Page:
Am J Biol Anthropol ; 181(2): 326-335, 2023 06.
Article in English | MEDLINE | ID: covidwho-20244333

ABSTRACT

Weighted threshold diagnostic criteria approaches have emerged for diseases that involve skeletal/bony tissue that are readily diagnosed in the field of paleopathology such as Vitamin C deficiency (scurvy), Vitamin D deficiency (rickets) and treponemal disease. These criteria differ from traditional differential diagnosis in that they involve standardized inclusion criteria based on the lesion's specificity to the disease. Here I discuss the limitations and benefits of threshold criteria. I argue that while these criteria will benefit from further revision such as inclusion of lesion severity, and the incorporation of exclusion criteria, threshold diagnostic approaches have considerable value in the future of diagnosis in the field.


Subject(s)
Ascorbic Acid Deficiency , Rickets , Scurvy , Vitamin D Deficiency , Humans , Paleopathology , Vitamin D Deficiency/diagnosis , Scurvy/diagnosis
4.
Nutrients ; 15(11)2023 May 31.
Article in English | MEDLINE | ID: covidwho-20243525

ABSTRACT

Vitamin D can modulate immune responses, and its deficiency is linked to increased autoimmunity and susceptibility to infection. In the general population, it has been observed that serum vitamin D levels are connected with the risk of COVID-19 and its severity. Our study aims to examine reported findings on the effect of vitamin D serum levels on infection of COVID-19 during pregnancy. PubMed, Web of Science, Embase, and Cochrane Library were searched for relevant studies. Serum vitamin D serum levels in COVID-19-positive and COVID-19-negative pregnant women were 24.61 ± 20.86 ng/mL and 24.12 ± 17.33 ng/mL, respectively. In mild vs. moderate to critical COVID-19 pregnant women, vitamin D serum levels were 16.71 ± 9.04 ng/mL vs. 10.7 ± 9.37 ng/mL and severe vs. non-severe were 13.21 ± 11.47 ng/mL vs. 15.76 ± 10.0 ng/mL. Only one study reported vitamin D serum levels in the placenta of COVID-19-positive pregnant women compared with the control and results varied and amounted to 14.06 ± 0.51 ng/mL vs. 12.45 ± 0.58 ng/mL, respectively. Vitamin D deficiency tends to be common in pregnant women who have COVID-19, and the level of this vitamin has been demonstrated to have a strong correlation with the severity of the illness. As vitamin D serum levels correlate with COVID-19 symptoms and even with its occurrence, appropriate vitamin D supplementation in the prenatal period is suggested.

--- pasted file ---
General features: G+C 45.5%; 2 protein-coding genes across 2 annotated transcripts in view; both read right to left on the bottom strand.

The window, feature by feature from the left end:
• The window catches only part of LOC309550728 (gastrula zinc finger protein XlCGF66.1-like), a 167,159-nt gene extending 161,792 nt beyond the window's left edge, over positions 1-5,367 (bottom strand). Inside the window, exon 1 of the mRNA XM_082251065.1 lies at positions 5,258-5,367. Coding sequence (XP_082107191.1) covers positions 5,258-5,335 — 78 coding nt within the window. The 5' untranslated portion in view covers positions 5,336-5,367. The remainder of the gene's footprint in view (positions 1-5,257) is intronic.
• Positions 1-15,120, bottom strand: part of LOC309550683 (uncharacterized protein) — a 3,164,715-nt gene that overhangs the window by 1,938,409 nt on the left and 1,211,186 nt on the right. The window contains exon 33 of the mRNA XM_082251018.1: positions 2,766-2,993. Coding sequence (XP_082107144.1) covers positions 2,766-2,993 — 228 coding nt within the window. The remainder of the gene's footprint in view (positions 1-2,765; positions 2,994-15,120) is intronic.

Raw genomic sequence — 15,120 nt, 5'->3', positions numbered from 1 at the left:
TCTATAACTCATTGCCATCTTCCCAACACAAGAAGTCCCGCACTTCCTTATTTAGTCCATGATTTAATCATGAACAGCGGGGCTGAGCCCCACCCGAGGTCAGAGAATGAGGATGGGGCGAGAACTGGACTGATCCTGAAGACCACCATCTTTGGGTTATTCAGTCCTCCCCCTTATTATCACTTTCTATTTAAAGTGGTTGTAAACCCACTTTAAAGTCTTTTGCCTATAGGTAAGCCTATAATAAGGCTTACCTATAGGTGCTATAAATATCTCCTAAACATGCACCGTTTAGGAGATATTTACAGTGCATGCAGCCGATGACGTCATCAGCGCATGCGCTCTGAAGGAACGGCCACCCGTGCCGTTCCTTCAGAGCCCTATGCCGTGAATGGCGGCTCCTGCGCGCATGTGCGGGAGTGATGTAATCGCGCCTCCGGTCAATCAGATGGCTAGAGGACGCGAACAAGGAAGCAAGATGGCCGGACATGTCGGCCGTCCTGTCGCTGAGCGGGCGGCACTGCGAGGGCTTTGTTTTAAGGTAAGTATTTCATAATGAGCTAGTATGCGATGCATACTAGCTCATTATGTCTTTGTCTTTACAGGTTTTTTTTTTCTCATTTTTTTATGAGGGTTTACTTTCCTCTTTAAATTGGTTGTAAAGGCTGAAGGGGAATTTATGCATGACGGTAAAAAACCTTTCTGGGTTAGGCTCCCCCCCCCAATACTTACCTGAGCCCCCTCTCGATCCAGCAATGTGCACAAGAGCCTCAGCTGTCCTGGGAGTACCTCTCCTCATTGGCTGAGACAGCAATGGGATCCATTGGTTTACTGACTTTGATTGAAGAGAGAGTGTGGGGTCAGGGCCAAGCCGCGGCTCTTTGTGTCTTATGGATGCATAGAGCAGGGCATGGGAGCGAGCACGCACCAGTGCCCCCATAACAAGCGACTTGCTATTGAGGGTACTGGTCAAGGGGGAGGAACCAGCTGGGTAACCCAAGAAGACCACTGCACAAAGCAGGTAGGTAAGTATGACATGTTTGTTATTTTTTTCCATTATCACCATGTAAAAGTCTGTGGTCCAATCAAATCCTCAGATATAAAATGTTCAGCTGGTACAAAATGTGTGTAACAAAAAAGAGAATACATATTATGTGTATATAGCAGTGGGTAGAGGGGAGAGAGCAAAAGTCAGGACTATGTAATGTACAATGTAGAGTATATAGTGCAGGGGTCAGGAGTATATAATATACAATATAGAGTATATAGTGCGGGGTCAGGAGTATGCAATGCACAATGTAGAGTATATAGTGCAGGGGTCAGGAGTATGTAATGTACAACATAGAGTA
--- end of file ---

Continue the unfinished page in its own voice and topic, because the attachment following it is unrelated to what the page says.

Subject(s)
COVID-19 , Vitamin D Deficiency , Humans , Female , Pregnancy , Vitamin D , Pregnant Women , Vitamins
5.
Am J Health Behav ; 47(2): 269-279, 2023 04 30.
Article in English | MEDLINE | ID: covidwho-20242319

ABSTRACT

Objective: The aim of this study was to determine the association among temperature, relative humidity, latitude, vitamin D content and comorbidities in the spread of SAR-CoV-2 in Mexico in 2 different waves. Methods: The data on SARS-CoV-2 infections and comorbidities were obtained from the Mexican entities with the highest number of positive cases and deaths in the 2 waves that have most damaged the population. Results: Low temperature, high relative humidity, vitamin D deficiency and high percentage of comorbidities were factors that correlated with a high spread of SARS-CoV-2. Interestingly, 73.8% of the population had one of the most common comorbidities that favor the spread of the virus. Conclusion: The high percentage of comorbidities and the deficient concentration of vitamin D were determining factors in the high number of infections and deaths in Mexico. Furthermore, weather conditions could contribute to and alert to the spread of SARS-CoV-2.


Subject(s)
COVID-19 , Vitamin D Deficiency , Humans , SARS-CoV-2 , Mexico/epidemiology , COVID-19/epidemiology , Vitamin D Deficiency/epidemiology , Vitamin D , Geography
6.
Nutrients ; 15(11)2023 May 29.
Article in English | MEDLINE | ID: covidwho-20241372

ABSTRACT

Vitamin D deficiency appeared as a worldwide pandemic markedly earlier than the COVID-19 pandemic was announced in global media [...].


Subject(s)
COVID-19 , Vitamin D Deficiency , Humans , Vitamin D , Pandemics , Dietary Supplements , Vitamins , Vitamin D Deficiency/epidemiology
7.
PLoS One ; 18(5): e0284647, 2023.
Article in English | MEDLINE | ID: covidwho-2321690

ABSTRACT